Germany is acknowledged to be an economic powerhouse, yet house ownership is not the aspiration of the average German. I spent a period working in Germany in the 90s and toyed with the idea of buying a house, but then discovered everyone rented, that you rented by the square metre and the rents for the suburb you chose to live in were controlled by city ordinances.

The space rented was much like office accommodation in New Zealand: you got a basic shell. My flat had bare wires where light fittings would be, and no kitchen. The culture was to invest in a rented property for the long term, confident that rents weren’t going to spiral and that the landlord wasn’t going to give you notice at random because his relatives wanted the space.

Rent control meant investors couldn’t rort the system as is  happening here with the Ministry of Social Development effectively financing landlords into their next property by paying beneficiaries’ rents in private accommodation.

As for German house values, since the global financial crisis, the house I almost bought is worth less than it was then.

Kevin Welch
(Glendowie, Auckland)

Why are we destroying many of Auckland’s open spaces all because people in other countries want to come and live here?

Roger Hall
(Takapuna, Auckland)

The Reserve Bank talks about measures to remove the tax incentives that have caused housing to be the investment of choice of New Zealanders and anyone else in the world who knows of our existence.

A comprehensive capital income tax (CCIT) is what we need. It would ensure foreign investors made some contribution to our economy. It would reduce the number of empty houses and the swallowing of good farmland to build yet more. It would increase economic efficiency and help to shift us from having 70% of our capital in the largely unproductive housing market.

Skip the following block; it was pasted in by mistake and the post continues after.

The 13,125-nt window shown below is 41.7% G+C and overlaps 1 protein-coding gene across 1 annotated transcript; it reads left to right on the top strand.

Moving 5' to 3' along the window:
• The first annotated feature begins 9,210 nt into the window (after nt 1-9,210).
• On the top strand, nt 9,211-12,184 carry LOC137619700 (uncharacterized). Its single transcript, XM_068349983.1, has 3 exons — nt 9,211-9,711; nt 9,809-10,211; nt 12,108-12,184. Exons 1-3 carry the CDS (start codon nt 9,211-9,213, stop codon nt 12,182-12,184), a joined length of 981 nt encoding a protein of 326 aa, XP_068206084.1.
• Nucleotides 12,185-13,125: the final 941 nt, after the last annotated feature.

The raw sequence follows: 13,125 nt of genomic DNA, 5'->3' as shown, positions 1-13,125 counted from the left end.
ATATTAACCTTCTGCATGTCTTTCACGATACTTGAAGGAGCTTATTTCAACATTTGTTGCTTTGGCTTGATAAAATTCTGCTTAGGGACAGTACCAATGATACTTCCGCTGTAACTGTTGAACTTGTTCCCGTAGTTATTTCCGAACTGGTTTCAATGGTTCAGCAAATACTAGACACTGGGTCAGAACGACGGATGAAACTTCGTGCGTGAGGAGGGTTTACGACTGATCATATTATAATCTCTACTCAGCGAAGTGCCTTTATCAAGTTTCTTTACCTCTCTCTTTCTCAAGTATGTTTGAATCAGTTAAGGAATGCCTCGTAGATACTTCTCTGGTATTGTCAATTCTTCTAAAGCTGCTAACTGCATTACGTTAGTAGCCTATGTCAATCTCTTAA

David Read


The Wordsworth reminder that readers’ topic ideas are welcome (July 9) brought to mind my first entry to the competition. For years, I’d enjoyed the column without imagining that my tiny mind might make a contribution. Then I had a light-bulb moment when the challenge was naming the hats at William and Kate’s wedding. I sent in my idea, it was printed and I thought, “Hey! I can do this!” Wordsworth is great fun and a good brain exercise.

Anne Martin

The winning July 16 Wordsworth entry was: “Duplikate: a woman who consciously models her appearance on the Duchess of Cornwall.” Kate is the Duchess of Cambridge; the Duchess of Cornwall is Camilla.

Vivienne Hill
(Glenfield, Auckland)

Oops. Please don’t mention our misreading of Debrett’s to the Queen. – Ed.


Quips & Quotes (July 9)included a tweet that England is the only country to leave Europe twice in one week. But Northern Ireland did too. The difference is that in neither the referendum nor their football match did they look as though they wanted to.

Alan Lindsay


Last week’s story on the Cardrona Valley, “Heart of the high country”, was written by Eleanor Ainge Roy.


Instead of taxing smokers, many of whom are horribly addicted to a nasty drug, the Government should tax tobacco-company profits at 95% (Editorial, June 18). Taxing smokers is tantamount to requiring the victim of a crime to pay his or her own restitution.

Trevor Snowdon
(St Johns, Auckland)